Commentary: Does Teaching Yoga In Schools Promote Religion?

Aug 14, 2013
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Is teaching yoga to kids a form of religious indoctrination? About a month ago, a California judge ruled that yoga could be taught at the Encinitas Union School District without violating the constitutional separation of church and state.  But the plaintiffs will probably appeal the decision. The story hit home for me, because I’ve been one of those skeptics of yoga—and I’ve also been a yoga instructor.

This week on Valley Edition  we focus on education, the environment and agriculture. Host Joe Moore speaks with Fresno Unified Superintendent Michael Hanson about what the Obama administration’s decision to give the district a waiver from the No Child Left Behind Act will mean for district students.

Andrew Nixon / Capital Public Radio

California Governor Jerry Brown has signed a bill that increases the rights of transgender students at public schools.  It will allow students to participate in extracurricular activities and use school facilities based on their gender identity – not their physical characteristics.

Critics have suggested “bad actors” could use the law to prey on school children.  But the bill’s author, Democratic Assemblyman Tom Ammiano, calls those complaints “scare tactics” and says they’ll go away with education.


A day after the U.S. Department of Education gave eight of California's largest school districts a waiver from provisions of the No Child Left Behind Act, Fresno Unified Superintendent Michael Hanson praised the decision, saying it will improve accountability and student performance, and "allows us to do work very differently." 

The districts, which include Sanger Unified and Fresno Unified, are all members of a coalition called the California Office to Reform Education or CORE.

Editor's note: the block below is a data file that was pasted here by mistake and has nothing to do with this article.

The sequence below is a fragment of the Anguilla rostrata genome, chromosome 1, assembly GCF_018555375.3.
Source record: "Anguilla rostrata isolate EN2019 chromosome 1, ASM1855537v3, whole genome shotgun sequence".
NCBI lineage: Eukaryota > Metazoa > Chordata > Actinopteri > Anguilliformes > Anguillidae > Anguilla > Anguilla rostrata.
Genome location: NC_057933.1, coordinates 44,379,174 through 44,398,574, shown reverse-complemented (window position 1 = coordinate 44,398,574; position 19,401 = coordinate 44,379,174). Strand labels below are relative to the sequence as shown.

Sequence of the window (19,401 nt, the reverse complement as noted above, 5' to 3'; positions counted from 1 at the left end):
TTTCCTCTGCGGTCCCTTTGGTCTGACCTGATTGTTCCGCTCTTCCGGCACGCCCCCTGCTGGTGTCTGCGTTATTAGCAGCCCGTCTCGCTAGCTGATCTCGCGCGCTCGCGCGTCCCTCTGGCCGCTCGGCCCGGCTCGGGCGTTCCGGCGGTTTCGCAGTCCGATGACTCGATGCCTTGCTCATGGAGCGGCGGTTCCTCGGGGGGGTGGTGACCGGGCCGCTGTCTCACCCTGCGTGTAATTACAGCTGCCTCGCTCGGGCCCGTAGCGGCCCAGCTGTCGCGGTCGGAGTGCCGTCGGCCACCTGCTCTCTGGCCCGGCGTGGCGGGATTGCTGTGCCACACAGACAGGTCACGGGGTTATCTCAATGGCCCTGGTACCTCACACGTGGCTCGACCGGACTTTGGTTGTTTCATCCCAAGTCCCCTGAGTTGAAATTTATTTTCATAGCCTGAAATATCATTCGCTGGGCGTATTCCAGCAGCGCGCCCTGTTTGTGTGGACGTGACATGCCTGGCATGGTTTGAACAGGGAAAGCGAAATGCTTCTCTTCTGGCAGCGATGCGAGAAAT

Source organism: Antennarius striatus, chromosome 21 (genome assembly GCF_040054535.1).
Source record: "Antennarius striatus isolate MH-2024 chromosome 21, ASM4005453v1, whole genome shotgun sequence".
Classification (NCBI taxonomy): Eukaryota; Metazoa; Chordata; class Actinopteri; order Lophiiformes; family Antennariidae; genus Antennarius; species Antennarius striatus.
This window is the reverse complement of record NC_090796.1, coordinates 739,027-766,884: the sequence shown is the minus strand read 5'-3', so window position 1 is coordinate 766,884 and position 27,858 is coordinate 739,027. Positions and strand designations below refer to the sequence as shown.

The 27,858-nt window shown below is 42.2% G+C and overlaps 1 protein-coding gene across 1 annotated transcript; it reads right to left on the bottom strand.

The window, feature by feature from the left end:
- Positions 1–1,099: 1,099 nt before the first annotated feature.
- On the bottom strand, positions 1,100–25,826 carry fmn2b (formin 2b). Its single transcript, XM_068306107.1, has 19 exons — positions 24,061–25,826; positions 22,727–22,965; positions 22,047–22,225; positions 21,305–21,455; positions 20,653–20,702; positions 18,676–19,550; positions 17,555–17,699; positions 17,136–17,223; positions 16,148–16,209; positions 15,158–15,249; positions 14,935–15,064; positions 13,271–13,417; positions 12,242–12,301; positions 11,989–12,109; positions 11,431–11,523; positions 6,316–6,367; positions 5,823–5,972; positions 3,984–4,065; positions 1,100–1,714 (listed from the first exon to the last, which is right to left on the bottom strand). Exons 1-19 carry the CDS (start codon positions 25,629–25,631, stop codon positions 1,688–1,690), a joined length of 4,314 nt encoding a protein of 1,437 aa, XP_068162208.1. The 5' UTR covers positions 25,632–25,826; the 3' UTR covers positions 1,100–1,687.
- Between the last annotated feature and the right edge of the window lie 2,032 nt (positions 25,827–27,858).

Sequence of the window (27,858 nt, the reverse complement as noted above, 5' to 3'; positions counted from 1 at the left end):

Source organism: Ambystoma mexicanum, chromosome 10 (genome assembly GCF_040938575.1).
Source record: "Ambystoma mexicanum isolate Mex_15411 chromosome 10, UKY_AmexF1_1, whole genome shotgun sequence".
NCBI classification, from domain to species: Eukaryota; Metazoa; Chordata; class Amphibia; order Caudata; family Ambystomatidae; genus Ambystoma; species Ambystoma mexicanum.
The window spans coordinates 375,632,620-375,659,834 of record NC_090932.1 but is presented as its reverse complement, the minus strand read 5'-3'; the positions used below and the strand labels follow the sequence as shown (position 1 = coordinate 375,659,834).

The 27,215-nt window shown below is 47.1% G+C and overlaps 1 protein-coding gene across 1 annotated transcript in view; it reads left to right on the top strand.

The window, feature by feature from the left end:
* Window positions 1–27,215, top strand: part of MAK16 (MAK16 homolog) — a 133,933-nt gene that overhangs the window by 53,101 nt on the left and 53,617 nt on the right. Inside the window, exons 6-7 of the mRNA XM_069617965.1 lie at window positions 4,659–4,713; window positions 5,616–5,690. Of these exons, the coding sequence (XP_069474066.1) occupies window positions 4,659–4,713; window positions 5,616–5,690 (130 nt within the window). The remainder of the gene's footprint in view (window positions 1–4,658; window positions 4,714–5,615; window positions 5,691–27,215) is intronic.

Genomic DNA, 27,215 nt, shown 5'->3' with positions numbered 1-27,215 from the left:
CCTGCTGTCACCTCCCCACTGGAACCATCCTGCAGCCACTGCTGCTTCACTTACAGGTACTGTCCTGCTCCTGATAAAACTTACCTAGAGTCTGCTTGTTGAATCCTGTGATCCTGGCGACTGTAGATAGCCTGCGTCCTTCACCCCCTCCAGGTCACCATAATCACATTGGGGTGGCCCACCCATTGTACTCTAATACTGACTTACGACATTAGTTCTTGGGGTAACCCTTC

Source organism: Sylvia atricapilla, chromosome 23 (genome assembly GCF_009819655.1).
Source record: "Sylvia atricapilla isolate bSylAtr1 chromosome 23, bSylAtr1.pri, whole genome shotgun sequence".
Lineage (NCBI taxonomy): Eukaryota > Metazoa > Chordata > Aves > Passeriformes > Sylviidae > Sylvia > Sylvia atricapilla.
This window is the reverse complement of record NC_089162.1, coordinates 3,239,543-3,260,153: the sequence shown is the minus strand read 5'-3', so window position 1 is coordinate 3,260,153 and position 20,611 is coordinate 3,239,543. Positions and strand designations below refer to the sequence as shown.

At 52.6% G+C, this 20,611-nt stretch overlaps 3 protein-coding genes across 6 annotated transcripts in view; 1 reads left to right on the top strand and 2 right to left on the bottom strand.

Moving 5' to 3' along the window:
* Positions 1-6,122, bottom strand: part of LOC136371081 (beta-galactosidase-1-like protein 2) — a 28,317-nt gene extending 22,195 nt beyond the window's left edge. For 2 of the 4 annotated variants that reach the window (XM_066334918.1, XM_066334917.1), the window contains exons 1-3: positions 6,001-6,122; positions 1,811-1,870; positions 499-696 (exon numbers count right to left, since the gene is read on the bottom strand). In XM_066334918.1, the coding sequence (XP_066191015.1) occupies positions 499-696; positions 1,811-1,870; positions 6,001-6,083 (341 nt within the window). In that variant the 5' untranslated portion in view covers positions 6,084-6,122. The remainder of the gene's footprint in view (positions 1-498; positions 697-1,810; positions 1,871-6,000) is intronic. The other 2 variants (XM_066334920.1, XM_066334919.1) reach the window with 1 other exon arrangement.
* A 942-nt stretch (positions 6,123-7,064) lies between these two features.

Military veterans new to California would be allowed to pay in-state tuition in the state’s colleges and universities under competing bills now making their way through the legislature.

One bill would waive the in-state tuition eligibility rule that requires veterans to be stationed in California at least one year before being honorably discharged.  Assembly member Sharon Quirk-Silva is one of the bill’s co-authors. She says it would save some vets from crushing debt.

Ben Adler / Capital Public Radio

Two Valley school districts – Fresno Unified and Sanger Unified – were granted a one-year waiver from requirements of the federal No Child Left Behind Act today by the U.S. Department of Education. The move will allow school officials to introduce their own plans for a new statewide curriculum and avoid costly penalties under the law.

The districts were among eight in California to receive the waiver, and are all members of a coalition called the California Office to Reform Education, or CORE.

Andrew Nixon / Capital Public Radio

California education officials are reaching out to school districts, teachers and parents as they prepare to implement the state’s complicated new school funding system. They’re holding informational meetings starting this week at several county education offices across the state.

CSU Campuses Expand Online Course Offerings

Jul 31, 2013
Andrew Nixon / Capital Public Radio

California State University students can now enroll in more online classes than they’ve been able to.

CSU’s Mike Uhlenkamp says starting Thursday students can take online classes at any CSU campus - even courses not available at their home campus.

“A student can be enrolled at Sacramento State but take a course that’s available online from Channel Islands," says Uhlenkamp.

He says the new system will help make up for a lack of available spots in high-demand classroom courses.

Max Pringle / Capital Public Radio

A controversial transgender student bill is awaiting action from California Governor Jerry Brown. As Max Pringle reports from Sacramento, it would

allow transgender students to play on sports teams and use the facilities of the gender with which they identify.

Sixteen-year-old Ashton Lee says he sometimes feels isolated. His school district in Manteca views him as a girl but he identifies as male.  Lee says getting assigned to girls P.E. and having to use the female restrooms unfairly singles him out. 

New School Funding Formula Mandates Parental Involvement

Jul 29, 2013
Andrew Nixon / Capital Public Radio

California’s new education funding formula sends more dollars to disadvantaged students – with new strings attached.  School districts will have to show how they’ll spend the money to improve student achievement – and how they’ll measure success.  And as KPCC’s Julie Small reports, they’ll have to hear from one important group before they adopt their plans.